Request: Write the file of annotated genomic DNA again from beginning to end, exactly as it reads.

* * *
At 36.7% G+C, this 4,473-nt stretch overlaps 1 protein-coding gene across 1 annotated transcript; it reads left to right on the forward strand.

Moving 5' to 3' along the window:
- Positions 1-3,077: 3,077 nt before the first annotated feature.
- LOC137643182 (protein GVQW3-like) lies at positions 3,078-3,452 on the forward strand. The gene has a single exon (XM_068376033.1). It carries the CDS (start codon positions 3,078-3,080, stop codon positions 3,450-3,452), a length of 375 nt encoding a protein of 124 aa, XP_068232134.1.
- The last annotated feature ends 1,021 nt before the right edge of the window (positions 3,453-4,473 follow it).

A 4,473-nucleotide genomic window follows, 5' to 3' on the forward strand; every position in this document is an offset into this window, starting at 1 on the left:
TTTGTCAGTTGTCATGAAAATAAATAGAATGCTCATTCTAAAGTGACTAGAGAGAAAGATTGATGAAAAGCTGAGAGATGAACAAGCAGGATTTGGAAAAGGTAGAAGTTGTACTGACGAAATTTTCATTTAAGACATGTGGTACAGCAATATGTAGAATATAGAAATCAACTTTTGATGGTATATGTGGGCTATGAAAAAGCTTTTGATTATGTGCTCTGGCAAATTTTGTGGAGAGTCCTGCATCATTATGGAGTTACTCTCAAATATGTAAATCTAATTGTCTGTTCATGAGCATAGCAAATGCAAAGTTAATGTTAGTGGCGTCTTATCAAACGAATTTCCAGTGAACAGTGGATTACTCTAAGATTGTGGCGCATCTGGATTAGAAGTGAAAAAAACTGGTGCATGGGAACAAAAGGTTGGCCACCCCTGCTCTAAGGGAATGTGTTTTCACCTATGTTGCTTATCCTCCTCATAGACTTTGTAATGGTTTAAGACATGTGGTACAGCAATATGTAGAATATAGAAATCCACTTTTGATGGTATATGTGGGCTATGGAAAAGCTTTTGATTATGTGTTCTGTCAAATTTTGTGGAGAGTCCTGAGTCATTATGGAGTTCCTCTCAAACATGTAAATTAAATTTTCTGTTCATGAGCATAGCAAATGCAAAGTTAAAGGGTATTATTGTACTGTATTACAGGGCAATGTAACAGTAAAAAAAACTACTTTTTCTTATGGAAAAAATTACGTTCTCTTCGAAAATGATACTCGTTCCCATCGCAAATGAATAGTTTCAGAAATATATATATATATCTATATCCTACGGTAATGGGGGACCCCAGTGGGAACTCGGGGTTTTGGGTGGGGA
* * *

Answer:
At 36.7% G+C, this 4,473-nt stretch overlaps 1 protein-coding gene across 1 annotated transcript; it reads left to right on the forward strand.

Moving 5' to 3' along the window:
- Positions 1-3,077: 3,077 nt before the first annotated feature.
- LOC137643182 (protein GVQW3-like) lies at positions 3,078-3,452 on the forward strand. The gene has a single exon (XM_068376033.1). It carries the CDS (start codon positions 3,078-3,080, stop codon positions 3,450-3,452), a length of 375 nt encoding a protein of 124 aa, XP_068232134.1.
- The last annotated feature ends 1,021 nt before the right edge of the window (positions 3,453-4,473 follow it).

A 4,473-nucleotide genomic window follows, 5' to 3' on the forward strand; every position in this document is an offset into this window, starting at 1 on the left:
TTTGTCAGTTGTCATGAAAATAAATAGAATGCTCATTCTAAAGTGACTAGAGAGAAAGATTGATGAAAAGCTGAGAGATGAACAAGCAGGATTTGGAAAAGGTAGAAGTTGTACTGACGAAATTTTCATTTAAGACATGTGGTACAGCAATATGTAGAATATAGAAATCAACTTTTGATGGTATATGTGGGCTATGAAAAAGCTTTTGATTATGTGCTCTGGCAAATTTTGTGGAGAGTCCTGCATCATTATGGAGTTACTCTCAAATATGTAAATCTAATTGTCTGTTCATGAGCATAGCAAATGCAAAGTTAATGTTAGTGGCGTCTTATCAAACGAATTTCCAGTGAACAGTGGATTACTCTAAGATTGTGGCGCATCTGGATTAGAAGTGAAAAAAACTGGTGCATGGGAACAAAAGGTTGGCCACCCCTGCTCTAAGGGAATGTGTTTTCACCTATGTTGCTTATCCTCCTCATAGACTTTGTAATGGTTTAAGACATGTGGTACAGCAATATGTAGAATATAGAAATCCACTTTTGATGGTATATGTGGGCTATGGAAAAGCTTTTGATTATGTGTTCTGTCAAATTTTGTGGAGAGTCCTGAGTCATTATGGAGTTCCTCTCAAACATGTAAATTAAATTTTCTGTTCATGAGCATAGCAAATGCAAAGTTAAAGGGTATTATTGTACTGTATTACAGGGCAATGTAACAGTAAAAAAAACTACTTTTTCTTATGGAAAAAATTACGTTCTCTTCGAAAATGATACTCGTTCCCATCGCAAATGAATAGTTTCAGAAATATATATATATATCTATATCCTACGGTAATGGGGGACCCCAGTGGGAACTCGGGGTTTTGGGTGGGGA